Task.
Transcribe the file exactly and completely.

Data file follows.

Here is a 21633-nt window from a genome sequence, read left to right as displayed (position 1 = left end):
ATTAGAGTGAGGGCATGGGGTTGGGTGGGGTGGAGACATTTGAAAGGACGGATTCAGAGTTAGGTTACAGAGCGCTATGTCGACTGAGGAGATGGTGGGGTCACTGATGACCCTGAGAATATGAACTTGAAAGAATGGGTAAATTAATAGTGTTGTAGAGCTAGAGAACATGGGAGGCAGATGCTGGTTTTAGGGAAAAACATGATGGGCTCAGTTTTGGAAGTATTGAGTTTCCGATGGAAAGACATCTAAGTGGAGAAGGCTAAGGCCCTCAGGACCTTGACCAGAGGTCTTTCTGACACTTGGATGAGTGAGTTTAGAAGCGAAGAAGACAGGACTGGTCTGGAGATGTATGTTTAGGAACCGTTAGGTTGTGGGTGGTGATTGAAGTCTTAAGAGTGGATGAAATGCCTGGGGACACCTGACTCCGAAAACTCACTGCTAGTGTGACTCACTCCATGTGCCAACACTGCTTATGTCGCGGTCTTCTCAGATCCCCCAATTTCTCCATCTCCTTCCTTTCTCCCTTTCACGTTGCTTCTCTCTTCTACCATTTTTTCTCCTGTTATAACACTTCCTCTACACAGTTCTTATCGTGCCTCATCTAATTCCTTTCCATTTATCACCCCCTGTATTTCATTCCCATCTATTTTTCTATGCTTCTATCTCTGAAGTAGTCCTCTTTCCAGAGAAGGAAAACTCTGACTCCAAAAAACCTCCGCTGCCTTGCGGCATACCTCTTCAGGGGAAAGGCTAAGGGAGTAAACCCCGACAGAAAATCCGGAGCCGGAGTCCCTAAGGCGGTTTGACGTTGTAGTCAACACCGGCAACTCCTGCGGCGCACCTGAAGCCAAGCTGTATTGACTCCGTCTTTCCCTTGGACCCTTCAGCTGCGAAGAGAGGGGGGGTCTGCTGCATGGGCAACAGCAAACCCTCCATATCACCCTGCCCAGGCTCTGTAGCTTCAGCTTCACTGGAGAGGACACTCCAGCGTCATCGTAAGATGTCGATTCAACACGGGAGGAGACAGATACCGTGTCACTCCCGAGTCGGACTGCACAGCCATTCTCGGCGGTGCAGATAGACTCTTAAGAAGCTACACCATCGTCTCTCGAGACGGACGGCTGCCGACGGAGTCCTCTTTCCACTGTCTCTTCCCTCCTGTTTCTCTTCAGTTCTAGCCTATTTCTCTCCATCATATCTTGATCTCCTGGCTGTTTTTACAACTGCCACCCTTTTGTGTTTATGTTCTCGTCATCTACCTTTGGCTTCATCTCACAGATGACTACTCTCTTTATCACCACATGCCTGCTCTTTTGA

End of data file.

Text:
Here is a 21633-nt window from a genome sequence, read left to right as displayed (position 1 = left end):
ATTAGAGTGAGGGCATGGGGTTGGGTGGGGTGGAGACATTTGAAAGGACGGATTCAGAGTTAGGTTACAGAGCGCTATGTCGACTGAGGAGATGGTGGGGTCACTGATGACCCTGAGAATATGAACTTGAAAGAATGGGTAAATTAATAGTGTTGTAGAGCTAGAGAACATGGGAGGCAGATGCTGGTTTTAGGGAAAAACATGATGGGCTCAGTTTTGGAAGTATTGAGTTTCCGATGGAAAGACATCTAAGTGGAGAAGGCTAAGGCCCTCAGGACCTTGACCAGAGGTCTTTCTGACACTTGGATGAGTGAGTTTAGAAGCGAAGAAGACAGGACTGGTCTGGAGATGTATGTTTAGGAACCGTTAGGTTGTGGGTGGTGATTGAAGTCTTAAGAGTGGATGAAATGCCTGGGGACACCTGACTCCGAAAACTCACTGCTAGTGTGACTCACTCCATGTGCCAACACTGCTTATGTCGCGGTCTTCTCAGATCCCCCAATTTCTCCATCTCCTTCCTTTCTCCCTTTCACGTTGCTTCTCTCTTCTACCATTTTTTCTCCTGTTATAACACTTCCTCTACACAGTTCTTATCGTGCCTCATCTAATTCCTTTCCATTTATCACCCCCTGTATTTCATTCCCATCTATTTTTCTATGCTTCTATCTCTGAAGTAGTCCTCTTTCCAGAGAAGGAAAACTCTGACTCCAAAAAACCTCCGCTGCCTTGCGGCATACCTCTTCAGGGGAAAGGCTAAGGGAGTAAACCCCGACAGAAAATCCGGAGCCGGAGTCCCTAAGGCGGTTTGACGTTGTAGTCAACACCGGCAACTCCTGCGGCGCACCTGAAGCCAAGCTGTATTGACTCCGTCTTTCCCTTGGACCCTTCAGCTGCGAAGAGAGGGGGGGTCTGCTGCATGGGCAACAGCAAACCCTCCATATCACCCTGCCCAGGCTCTGTAGCTTCAGCTTCACTGGAGAGGACACTCCAGCGTCATCGTAAGATGTCGATTCAACACGGGAGGAGACAGATACCGTGTCACTCCCGAGTCGGACTGCACAGCCATTCTCGGCGGTGCAGATAGACTCTTAAGAAGCTACACCATCGTCTCTCGAGACGGACGGCTGCCGACGGAGTCCTCTTTCCACTGTCTCTTCCCTCCTGTTTCTCTTCAGTTCTAGCCTATTTCTCTCCATCATATCTTGATCTCCTGGCTGTTTTTACAACTGCCACCCTTTTGTGTTTATGTTCTCGTCATCTACCTTTGGCTTCATCTCACAGATGACTACTCTCTTTATCACCACATGCCTGCTCTTTTGA